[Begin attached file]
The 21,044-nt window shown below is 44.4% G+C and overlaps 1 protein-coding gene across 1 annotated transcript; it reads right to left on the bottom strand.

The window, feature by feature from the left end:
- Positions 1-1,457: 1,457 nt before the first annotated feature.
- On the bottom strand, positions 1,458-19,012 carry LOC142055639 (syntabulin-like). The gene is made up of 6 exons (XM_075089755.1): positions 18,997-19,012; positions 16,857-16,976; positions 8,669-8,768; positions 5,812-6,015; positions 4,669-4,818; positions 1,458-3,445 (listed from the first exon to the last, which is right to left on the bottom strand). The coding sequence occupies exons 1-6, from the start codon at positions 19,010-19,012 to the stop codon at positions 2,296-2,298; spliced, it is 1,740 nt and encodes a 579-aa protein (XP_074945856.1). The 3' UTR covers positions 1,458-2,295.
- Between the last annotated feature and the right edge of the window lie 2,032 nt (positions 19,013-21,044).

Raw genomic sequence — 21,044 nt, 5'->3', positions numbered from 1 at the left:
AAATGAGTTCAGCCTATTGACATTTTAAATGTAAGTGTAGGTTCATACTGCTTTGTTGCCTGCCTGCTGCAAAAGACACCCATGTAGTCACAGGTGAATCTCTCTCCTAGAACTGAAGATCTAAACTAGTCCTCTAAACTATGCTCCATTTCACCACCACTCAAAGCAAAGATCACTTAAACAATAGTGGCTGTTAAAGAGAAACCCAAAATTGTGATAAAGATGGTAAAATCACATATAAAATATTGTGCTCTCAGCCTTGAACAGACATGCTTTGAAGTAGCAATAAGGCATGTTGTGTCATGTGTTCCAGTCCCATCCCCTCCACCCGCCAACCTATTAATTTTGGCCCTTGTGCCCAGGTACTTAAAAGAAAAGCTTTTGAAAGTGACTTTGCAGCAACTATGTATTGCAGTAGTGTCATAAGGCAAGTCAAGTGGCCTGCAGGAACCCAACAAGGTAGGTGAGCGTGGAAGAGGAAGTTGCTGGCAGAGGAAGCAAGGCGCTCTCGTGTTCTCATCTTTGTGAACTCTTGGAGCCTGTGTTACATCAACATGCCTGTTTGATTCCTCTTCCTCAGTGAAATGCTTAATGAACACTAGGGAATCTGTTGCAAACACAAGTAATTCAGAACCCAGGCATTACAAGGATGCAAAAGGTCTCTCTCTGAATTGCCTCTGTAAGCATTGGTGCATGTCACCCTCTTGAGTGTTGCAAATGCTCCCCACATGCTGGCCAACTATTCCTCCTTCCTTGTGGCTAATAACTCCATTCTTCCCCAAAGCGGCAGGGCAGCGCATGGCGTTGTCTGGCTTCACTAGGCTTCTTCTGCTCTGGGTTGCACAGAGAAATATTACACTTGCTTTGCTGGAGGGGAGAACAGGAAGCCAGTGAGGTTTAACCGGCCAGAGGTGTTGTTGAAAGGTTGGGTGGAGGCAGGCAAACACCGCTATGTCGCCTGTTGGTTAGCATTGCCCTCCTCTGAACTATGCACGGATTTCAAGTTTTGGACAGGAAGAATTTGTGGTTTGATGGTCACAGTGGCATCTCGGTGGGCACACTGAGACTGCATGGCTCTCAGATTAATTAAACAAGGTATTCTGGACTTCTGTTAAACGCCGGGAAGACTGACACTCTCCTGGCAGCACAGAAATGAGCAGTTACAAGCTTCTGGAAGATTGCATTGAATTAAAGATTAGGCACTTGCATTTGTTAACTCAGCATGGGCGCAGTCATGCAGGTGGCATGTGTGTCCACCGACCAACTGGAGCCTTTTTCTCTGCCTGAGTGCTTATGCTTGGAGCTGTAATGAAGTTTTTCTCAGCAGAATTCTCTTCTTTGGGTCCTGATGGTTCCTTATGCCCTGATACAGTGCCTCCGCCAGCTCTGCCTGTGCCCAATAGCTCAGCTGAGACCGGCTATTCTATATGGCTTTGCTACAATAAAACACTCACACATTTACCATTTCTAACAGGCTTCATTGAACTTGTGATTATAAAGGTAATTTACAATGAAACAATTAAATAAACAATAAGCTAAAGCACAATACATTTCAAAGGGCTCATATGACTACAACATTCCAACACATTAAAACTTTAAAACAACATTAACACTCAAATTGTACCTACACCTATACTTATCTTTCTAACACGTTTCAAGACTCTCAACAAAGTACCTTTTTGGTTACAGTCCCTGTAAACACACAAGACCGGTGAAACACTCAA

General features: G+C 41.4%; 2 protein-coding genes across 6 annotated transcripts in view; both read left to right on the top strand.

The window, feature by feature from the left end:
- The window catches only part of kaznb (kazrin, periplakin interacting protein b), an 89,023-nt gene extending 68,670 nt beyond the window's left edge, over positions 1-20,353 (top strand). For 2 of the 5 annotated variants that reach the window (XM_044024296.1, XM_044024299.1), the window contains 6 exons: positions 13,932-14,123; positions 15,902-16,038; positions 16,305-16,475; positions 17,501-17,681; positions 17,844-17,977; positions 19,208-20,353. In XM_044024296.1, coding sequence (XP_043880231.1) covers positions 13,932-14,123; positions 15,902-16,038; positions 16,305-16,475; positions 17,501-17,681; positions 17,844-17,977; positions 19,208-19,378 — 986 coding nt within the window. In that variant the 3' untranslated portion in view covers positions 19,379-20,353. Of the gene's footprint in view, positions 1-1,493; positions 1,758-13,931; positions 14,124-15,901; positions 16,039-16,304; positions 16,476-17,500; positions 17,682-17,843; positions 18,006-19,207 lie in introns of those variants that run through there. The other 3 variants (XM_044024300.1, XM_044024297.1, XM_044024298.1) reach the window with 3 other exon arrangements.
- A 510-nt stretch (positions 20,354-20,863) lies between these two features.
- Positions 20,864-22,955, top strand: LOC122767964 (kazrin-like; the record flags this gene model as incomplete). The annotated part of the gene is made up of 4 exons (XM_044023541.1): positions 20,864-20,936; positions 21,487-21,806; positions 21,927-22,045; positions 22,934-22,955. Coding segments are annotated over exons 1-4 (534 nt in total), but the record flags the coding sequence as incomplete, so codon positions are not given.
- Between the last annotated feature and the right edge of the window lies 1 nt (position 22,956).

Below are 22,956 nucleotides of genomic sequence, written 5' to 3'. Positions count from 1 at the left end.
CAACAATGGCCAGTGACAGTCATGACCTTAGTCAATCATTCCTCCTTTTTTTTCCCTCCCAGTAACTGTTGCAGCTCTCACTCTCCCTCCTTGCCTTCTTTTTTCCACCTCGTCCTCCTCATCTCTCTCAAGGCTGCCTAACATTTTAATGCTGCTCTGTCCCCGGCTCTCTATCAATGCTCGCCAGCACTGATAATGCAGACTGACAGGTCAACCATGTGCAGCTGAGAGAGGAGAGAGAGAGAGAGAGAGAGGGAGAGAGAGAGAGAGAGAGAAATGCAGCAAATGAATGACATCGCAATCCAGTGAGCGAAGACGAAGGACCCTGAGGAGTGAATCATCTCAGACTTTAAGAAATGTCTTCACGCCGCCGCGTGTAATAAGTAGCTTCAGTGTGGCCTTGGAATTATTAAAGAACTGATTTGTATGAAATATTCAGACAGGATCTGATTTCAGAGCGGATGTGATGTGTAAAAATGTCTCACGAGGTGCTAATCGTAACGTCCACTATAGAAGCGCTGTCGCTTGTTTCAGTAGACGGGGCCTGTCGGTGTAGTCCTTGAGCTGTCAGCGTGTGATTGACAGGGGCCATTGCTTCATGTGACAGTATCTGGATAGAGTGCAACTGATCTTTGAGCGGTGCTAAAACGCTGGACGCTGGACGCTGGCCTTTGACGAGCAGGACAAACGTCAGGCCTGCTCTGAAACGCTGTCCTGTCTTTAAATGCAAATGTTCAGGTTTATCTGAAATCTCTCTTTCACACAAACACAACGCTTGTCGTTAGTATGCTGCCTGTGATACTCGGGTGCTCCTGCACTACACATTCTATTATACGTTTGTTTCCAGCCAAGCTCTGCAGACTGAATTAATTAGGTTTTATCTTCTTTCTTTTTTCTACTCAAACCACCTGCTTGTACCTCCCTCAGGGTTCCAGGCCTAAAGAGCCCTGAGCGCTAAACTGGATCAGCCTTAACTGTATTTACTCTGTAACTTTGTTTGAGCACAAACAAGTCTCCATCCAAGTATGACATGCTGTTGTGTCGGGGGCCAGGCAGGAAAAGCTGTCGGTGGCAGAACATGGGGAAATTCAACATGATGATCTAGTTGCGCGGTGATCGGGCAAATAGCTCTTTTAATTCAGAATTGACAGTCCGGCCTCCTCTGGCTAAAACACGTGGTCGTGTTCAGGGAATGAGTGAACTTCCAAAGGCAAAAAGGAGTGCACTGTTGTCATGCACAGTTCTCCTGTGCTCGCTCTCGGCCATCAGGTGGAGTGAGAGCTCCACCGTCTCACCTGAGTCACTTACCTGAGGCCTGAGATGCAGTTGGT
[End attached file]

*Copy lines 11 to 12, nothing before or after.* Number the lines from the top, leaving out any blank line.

- A 510-nt stretch (positions 20,354-20,863) lies between these two features.
- Positions 20,864-22,955, top strand: LOC122767964 (kazrin-like; the record flags this gene model as incomplete). The annotated part of the gene is made up of 4 exons (XM_044023541.1): positions 20,864-20,936; positions 21,487-21,806; positions 21,927-22,045; positions 22,934-22,955. Coding segments are annotated over exons 1-4 (534 nt in total), but the record flags the coding sequence as incomplete, so codon positions are not given.